Florence: Unfortunately not, at least in my country (France). But there are huge variations depending on the activity sector. The Wikimedia community suffers from a gender gap not only in terms of content but also in terms of contributors since we estimate that less than 20% of participants to Wikipedia are women. There are several reasons given, some being external (women would have less free time to volunteer), some being internal to our movement (editing community considered by some to be overly sexist).

However, in many countries, some of the participants created groups, incorporated or not, to support our movement, and we observe that many leaders of those organizations (volunteer Chairs or paid Executive Directors) are women. When it comes to the Wikimedia Foundation, the host organization of Wikipedia, women are clearly in leadership positions. There have been several women in the Chair of the Board position (I was myself the second Wikimedia Foundation Chair immediately after Jimmy Wales, the founder of Wikipedia) and except for a brief interim male director when the WMF was fairly young, all of the Executive Directors (three since the WMF creation in 2003) have been women. What’s the secret formula? I do not know.

L: Florence Devouard - Wikiindaba17, 21 January 2017, Owula kpakpo | R: Isla Haddow-Flood - African meetup at Wikimedia Conference in April 2018, Open Foundation West Africa, CC BY-SA 4.0
L: Florence Devouard - Wikiindaba17, 21 January 2017, Owula kpakpo | R: Isla Haddow-Flood - African meetup at Wikimedia Conference in April 2018, Open Foundation West Africa, CC BY-SA 4.0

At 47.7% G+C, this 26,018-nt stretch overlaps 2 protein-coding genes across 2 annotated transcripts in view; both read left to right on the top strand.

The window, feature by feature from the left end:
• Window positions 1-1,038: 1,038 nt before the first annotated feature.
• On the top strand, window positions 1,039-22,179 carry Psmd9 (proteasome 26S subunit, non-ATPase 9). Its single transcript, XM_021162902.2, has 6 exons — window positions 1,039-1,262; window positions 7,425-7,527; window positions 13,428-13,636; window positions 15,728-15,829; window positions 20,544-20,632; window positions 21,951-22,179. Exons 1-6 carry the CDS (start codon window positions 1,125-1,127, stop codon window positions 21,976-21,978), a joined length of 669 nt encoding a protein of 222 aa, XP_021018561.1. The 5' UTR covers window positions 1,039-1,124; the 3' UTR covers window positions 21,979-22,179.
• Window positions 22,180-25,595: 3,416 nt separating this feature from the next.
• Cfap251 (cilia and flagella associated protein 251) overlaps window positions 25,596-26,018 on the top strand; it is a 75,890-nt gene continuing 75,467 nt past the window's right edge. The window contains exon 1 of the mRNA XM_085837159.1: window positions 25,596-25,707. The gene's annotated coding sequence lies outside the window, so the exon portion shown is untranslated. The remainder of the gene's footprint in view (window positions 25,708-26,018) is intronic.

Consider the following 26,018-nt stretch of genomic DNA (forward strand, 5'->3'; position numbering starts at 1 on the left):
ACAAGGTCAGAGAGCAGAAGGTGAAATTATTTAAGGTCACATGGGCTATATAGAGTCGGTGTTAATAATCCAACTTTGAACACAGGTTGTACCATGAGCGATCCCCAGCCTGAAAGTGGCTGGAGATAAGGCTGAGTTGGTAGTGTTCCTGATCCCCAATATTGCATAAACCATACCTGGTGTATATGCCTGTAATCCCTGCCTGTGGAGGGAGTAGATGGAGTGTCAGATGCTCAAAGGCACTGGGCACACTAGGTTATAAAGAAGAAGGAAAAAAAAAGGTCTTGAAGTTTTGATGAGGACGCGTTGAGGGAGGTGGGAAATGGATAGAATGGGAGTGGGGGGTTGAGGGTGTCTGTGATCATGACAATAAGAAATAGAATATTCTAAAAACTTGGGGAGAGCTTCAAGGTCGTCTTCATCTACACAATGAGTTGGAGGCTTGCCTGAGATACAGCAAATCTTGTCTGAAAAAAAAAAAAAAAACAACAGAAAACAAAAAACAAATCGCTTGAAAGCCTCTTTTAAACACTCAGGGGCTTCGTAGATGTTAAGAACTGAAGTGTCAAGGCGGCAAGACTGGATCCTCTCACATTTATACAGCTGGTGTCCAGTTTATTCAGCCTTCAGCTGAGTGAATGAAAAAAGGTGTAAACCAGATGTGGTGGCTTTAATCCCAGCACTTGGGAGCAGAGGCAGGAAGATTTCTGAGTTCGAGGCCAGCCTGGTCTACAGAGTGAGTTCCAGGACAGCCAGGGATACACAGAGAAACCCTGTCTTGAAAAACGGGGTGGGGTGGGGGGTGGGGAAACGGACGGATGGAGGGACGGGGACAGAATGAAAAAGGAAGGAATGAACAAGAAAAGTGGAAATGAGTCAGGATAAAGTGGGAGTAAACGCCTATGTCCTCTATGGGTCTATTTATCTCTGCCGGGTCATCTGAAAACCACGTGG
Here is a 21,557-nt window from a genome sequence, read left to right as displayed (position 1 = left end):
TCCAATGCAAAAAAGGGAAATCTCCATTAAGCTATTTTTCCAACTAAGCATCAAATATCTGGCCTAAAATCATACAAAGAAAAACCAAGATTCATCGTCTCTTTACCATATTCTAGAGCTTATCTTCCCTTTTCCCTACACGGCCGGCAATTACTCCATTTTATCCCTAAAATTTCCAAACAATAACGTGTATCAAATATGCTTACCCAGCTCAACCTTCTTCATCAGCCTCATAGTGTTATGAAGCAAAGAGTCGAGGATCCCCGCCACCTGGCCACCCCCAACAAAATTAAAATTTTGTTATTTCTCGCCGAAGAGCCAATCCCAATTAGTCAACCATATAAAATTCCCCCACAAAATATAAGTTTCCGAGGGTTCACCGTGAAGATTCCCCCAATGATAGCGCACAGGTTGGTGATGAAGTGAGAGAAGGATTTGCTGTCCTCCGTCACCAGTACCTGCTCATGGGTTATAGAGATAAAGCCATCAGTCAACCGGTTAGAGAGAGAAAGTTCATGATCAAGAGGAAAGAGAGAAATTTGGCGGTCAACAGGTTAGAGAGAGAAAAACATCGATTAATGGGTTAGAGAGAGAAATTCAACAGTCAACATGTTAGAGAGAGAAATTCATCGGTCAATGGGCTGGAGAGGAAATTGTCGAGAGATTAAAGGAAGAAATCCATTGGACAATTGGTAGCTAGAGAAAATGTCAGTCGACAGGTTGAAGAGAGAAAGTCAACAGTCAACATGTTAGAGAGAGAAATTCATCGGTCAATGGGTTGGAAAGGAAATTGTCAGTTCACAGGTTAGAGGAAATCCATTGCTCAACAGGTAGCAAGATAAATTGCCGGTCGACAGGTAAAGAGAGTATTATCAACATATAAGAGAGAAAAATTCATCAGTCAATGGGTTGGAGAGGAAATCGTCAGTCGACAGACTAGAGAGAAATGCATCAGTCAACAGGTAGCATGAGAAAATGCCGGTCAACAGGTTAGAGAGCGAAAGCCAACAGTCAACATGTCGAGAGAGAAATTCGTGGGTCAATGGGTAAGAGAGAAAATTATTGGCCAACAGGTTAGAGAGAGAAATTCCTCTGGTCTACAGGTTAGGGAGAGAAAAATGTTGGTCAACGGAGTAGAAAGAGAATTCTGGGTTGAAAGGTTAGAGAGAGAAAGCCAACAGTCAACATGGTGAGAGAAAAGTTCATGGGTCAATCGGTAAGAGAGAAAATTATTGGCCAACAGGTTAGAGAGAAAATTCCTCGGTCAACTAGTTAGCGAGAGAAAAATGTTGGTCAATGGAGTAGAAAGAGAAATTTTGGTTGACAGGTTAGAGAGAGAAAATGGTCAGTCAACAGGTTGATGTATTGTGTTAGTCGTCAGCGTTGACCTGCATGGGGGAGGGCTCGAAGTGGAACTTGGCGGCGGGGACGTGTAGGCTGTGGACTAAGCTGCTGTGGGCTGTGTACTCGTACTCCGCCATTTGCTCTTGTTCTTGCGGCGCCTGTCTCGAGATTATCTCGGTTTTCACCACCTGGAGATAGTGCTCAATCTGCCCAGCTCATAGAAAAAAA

What message would you share with women in the sector today?

Isla and Florence: Successful women in Africa are often reticent about putting themselves forward; celebrating their achievements, or claiming their share of the spotlight. Further, they are neither supported by the media. There are many reasons for this, but they should remember that being in the spotlight helps to inspire the next generation of women across Africa … they are role models. And this is a responsibility that they should not ignore.

What digital communities or networks do you find rewarding?

Florence: I would love to belong to more networks than I currently do. My main current networks are Wikimedia networks, to a lesser extent social entrepreneurs networks, and open source local networks (for example, in Marseille AoïLibre bring together all regional open source organisations and movement) that foster a powerful and positive mindset.

Isla: My networks are rather biased - Wikimedians and Creative Commoners across Africa.

Who (or what) inspires you at the moment?

Florence: In 2018 I joined an existing French-speaking initiative, les sans pagEs, and created a sub-group in my region, called les sans pagEs Méditerranée, which aims to reduce the gender gap in the Mediterranean area. What I like about its approach is first that it tries to be very pragmatic and focus on production of content and second that it places gender diversity as a central element of its activities rather than ‘“women”’, and this allows a more nuanced approach.

Isla: I am particularly inspired by intrepid teachers, educators and gender activists across Africa, especially people like Nigeria’s Betty Abah (CC-Hope) and Runcie Chidebe (Project Pink and Blue). I have also been working with Wendy Abrahams at the Sozo Foundation in Vrygrond, an after-school project with underprivileged children in Cape Town. These are the true heroes!

Want more? Visit our exhibition Pioneers which highlights the lives and achievements of historical European women. Visit the full list of profiles for the Women in Culture and Technology series - we publish three profiles per week throughout March.